Coroner warns of dangers of deadly synthetic cannabis after death of a Chch 25-year-old

A Christchurch mum speaks out for the first time over her son's synthetic drug death. Image:...
A Christchurch mum speaks out for the first time over her son's synthetic drug death. Image: Newstalk ZB
The Deputy Chief Coroner is echoing a Christchurch mum's warning about the extreme dangers of synthetic drugs after the death of her 25-year-old son from the harmful substance.

Dylan Hotter-Matehe accidentally died from using synthetic cannabis which he had taken to get high on March 8, 2018, Coroner A.J. Tutton has ruled.

The Christchurch man's death also served as a reminder of the need to get help immediately if a synthetic cannabis user collapses or becomes unresponsive, according to the findings released today.

He is one of several people who have died from the synthetic cannabinoid 5F-ADB since mid-2017.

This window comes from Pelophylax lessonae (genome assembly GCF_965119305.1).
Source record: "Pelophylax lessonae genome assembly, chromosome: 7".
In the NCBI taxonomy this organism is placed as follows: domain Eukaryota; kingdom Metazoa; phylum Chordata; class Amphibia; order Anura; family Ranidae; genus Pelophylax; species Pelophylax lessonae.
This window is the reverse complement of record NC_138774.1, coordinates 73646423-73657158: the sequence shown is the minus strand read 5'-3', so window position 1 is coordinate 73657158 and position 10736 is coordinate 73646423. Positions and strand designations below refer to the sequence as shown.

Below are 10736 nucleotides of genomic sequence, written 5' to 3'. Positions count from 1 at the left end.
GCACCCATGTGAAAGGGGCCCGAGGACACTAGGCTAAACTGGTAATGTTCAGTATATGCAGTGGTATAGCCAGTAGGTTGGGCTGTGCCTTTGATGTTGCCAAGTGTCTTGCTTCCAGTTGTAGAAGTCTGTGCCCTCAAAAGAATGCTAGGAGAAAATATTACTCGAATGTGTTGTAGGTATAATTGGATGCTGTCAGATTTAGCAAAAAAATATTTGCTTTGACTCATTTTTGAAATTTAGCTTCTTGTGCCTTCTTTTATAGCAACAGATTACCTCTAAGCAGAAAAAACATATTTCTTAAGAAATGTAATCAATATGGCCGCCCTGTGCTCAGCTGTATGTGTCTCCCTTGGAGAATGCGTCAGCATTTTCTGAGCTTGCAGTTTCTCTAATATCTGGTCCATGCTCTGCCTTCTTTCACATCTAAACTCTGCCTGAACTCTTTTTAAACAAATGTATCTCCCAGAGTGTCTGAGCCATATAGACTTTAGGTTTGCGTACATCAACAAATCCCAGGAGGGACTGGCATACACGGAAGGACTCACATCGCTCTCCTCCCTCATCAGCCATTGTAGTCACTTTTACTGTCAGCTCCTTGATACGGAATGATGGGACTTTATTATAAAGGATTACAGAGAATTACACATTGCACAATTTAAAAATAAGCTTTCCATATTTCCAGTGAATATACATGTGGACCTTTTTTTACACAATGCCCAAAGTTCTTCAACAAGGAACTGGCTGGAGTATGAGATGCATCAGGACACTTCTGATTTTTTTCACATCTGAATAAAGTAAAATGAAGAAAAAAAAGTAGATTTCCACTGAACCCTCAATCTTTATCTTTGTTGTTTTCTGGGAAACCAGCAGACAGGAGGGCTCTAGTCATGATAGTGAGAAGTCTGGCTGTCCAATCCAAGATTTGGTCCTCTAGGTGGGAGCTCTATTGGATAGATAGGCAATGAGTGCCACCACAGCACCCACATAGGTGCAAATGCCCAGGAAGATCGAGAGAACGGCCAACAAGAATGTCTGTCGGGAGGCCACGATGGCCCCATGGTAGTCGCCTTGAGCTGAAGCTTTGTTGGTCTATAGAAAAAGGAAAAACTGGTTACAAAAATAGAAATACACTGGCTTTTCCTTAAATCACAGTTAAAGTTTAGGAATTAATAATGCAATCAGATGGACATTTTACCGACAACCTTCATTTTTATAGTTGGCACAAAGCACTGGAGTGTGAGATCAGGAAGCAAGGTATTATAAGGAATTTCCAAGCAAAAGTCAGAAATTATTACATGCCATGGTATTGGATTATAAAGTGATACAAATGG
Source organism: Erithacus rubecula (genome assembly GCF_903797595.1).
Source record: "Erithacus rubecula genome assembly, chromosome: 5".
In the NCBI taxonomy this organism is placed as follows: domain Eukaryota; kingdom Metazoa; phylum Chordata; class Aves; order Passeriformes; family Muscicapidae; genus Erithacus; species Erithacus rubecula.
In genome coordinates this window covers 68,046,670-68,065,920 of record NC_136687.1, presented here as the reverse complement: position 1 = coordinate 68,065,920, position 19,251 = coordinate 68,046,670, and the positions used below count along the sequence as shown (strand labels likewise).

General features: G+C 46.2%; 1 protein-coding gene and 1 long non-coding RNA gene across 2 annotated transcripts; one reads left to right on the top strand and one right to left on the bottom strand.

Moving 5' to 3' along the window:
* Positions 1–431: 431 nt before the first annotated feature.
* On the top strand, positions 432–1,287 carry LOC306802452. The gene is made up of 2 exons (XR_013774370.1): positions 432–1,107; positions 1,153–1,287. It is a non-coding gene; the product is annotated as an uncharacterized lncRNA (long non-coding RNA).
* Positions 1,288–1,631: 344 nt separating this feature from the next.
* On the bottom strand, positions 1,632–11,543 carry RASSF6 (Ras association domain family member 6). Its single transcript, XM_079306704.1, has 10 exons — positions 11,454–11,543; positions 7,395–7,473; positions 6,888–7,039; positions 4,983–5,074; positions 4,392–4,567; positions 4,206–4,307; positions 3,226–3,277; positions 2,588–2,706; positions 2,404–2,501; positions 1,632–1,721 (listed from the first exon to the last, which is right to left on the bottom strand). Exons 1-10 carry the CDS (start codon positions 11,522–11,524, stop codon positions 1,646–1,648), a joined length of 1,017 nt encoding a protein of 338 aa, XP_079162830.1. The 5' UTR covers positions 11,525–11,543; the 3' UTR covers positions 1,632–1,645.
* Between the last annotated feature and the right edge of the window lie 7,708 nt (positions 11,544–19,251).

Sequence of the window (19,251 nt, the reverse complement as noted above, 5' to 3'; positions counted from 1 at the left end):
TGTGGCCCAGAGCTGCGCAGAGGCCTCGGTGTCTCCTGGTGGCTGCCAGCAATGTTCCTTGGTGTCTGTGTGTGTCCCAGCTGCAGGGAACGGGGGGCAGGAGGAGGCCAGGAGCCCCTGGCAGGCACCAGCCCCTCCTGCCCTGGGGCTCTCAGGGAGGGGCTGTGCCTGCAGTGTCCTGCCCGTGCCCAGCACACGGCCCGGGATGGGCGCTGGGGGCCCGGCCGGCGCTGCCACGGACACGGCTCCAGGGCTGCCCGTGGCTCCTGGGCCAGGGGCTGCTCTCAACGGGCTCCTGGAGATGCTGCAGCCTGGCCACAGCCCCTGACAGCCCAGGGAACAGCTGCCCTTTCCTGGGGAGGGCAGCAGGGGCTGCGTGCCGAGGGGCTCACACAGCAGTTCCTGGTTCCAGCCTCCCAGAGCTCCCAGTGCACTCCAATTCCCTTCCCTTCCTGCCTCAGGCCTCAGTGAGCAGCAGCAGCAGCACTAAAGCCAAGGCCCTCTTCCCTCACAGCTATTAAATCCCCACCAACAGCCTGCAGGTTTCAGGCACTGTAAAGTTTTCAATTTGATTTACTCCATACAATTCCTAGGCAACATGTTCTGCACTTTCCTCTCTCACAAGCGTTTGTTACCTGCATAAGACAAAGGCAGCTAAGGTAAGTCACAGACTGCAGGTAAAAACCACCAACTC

Hotter-Matehe had only recommenced using synthetic cannabis two months earlier and on the night of his death had been smoking it, sharing a bong with a group of people at a friend's house.

One friend recalled him "zoning out" while leaning over and looking at the floor with his eyes open.

The friend then went upstairs to have a bong with someone else, leaving Hotter-Matehe and another friend, who was passed out on the couch.

When the friend woke up he saw Hotter-Matehe on his knees crouching on the floor frothing at the mouth and called to his mum to help.

Emergency services were called but Hotter-Matehe died at the scene.

Hotter-Matehe's mother, Rawinia Matehe, said her son had been using the drug for four years and it had got really bad. He had a break but started using it a few months before his death.

Following his death, Matehe told Newstalk ZB's Chris Lynch about the dangers of the drug and how it needed to be taken off the streets.

It had ruined her son's life and he went from a "fun-loving kid" and "doting brother" to someone who stole off neighbours and family and even left his young sister at home so he could get a hit, she said.

Angry about what it was doing to her son, Matehe said she even approached the dealers and told them to stop selling it to him, but no one listened because they were too high.

The drug had such a hold on her son he even told his mum that he did not care if it killed him.

 

 

 

 

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